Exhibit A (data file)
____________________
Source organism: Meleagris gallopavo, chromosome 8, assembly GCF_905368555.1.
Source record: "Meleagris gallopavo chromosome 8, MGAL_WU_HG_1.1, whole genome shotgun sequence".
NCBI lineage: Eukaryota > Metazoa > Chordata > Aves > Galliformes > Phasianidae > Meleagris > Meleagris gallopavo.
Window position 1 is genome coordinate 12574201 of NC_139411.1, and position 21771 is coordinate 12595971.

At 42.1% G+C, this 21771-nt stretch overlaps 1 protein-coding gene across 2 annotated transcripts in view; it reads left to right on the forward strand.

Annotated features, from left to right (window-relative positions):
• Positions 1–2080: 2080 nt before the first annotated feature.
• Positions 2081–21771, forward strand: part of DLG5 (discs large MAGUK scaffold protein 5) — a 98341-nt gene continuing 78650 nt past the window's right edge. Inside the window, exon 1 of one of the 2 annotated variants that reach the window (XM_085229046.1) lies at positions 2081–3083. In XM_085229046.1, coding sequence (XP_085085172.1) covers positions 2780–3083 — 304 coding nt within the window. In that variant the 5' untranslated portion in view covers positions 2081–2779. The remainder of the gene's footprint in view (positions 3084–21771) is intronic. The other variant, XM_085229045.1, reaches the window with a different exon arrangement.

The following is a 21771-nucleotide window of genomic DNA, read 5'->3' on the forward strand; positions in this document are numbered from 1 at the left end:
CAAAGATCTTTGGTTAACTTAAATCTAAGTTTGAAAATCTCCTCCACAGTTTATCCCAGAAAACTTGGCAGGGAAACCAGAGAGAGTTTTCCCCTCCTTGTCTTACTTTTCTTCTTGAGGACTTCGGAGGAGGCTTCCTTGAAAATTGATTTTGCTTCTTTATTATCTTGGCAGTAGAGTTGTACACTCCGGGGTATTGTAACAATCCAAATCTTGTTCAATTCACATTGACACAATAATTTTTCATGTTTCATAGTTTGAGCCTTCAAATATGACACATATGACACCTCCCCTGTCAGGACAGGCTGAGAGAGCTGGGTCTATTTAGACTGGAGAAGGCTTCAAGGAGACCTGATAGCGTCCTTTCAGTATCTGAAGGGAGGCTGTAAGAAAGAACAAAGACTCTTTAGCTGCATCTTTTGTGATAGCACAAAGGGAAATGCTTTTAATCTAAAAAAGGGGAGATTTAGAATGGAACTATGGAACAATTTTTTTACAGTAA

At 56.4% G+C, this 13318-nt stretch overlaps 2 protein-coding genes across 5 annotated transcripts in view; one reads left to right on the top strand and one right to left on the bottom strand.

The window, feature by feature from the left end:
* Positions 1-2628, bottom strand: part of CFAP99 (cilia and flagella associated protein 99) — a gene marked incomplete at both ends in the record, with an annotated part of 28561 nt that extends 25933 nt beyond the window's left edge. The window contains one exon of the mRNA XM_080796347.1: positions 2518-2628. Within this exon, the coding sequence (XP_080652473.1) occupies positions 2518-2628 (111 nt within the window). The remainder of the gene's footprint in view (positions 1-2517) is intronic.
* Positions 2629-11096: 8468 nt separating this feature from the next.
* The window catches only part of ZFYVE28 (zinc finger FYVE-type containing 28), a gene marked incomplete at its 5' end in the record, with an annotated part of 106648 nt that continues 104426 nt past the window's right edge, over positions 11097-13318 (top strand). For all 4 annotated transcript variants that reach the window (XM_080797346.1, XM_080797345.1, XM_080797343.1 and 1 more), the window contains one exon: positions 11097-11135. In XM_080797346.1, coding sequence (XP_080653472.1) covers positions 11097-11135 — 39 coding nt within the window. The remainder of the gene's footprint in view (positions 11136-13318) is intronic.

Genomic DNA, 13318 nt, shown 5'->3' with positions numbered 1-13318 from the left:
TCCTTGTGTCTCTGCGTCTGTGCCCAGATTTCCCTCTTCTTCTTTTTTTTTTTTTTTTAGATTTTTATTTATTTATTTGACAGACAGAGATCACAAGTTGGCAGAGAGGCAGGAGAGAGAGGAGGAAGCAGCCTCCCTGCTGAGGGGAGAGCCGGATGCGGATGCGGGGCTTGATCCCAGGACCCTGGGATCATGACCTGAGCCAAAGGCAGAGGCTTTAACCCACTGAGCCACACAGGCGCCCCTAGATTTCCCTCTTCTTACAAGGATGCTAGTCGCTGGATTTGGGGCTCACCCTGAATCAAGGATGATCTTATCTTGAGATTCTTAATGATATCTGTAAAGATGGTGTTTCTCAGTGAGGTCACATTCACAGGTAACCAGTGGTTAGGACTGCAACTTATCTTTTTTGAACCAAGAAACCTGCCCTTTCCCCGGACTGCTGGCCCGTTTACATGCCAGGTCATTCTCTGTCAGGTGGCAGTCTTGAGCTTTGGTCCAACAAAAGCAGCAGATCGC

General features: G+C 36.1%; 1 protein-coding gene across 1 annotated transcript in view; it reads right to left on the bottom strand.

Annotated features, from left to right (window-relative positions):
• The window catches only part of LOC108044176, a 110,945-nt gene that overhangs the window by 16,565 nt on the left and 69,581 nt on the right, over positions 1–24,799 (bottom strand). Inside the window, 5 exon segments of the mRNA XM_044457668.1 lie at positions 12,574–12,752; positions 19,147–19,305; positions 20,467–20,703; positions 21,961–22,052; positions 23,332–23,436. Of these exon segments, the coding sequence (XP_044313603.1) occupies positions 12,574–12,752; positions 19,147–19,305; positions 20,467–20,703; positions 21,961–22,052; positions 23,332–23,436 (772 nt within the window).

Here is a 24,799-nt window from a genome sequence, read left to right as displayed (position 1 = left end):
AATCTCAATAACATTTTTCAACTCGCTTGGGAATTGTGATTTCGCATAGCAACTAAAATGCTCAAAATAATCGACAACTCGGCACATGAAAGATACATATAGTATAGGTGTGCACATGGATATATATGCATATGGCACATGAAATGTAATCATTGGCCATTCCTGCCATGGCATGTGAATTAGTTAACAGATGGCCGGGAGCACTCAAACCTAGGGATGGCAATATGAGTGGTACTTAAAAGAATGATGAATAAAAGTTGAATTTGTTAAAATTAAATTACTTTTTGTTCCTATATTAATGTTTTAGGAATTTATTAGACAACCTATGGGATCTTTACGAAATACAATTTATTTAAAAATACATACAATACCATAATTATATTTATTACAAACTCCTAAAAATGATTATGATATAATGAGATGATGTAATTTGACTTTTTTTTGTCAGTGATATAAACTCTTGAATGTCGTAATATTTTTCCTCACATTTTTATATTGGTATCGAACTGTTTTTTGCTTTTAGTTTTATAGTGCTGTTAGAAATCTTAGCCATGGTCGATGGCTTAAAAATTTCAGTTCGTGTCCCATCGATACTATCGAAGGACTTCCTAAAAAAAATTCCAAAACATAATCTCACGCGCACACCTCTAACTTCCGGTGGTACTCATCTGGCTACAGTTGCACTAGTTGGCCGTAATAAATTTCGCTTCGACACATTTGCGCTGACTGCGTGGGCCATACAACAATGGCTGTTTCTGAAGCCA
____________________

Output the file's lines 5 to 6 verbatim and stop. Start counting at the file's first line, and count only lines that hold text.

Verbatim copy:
At 42.1% G+C, this 21771-nt stretch overlaps 1 protein-coding gene across 2 annotated transcripts in view; it reads left to right on the forward strand.

Annotated features, from left to right (window-relative positions):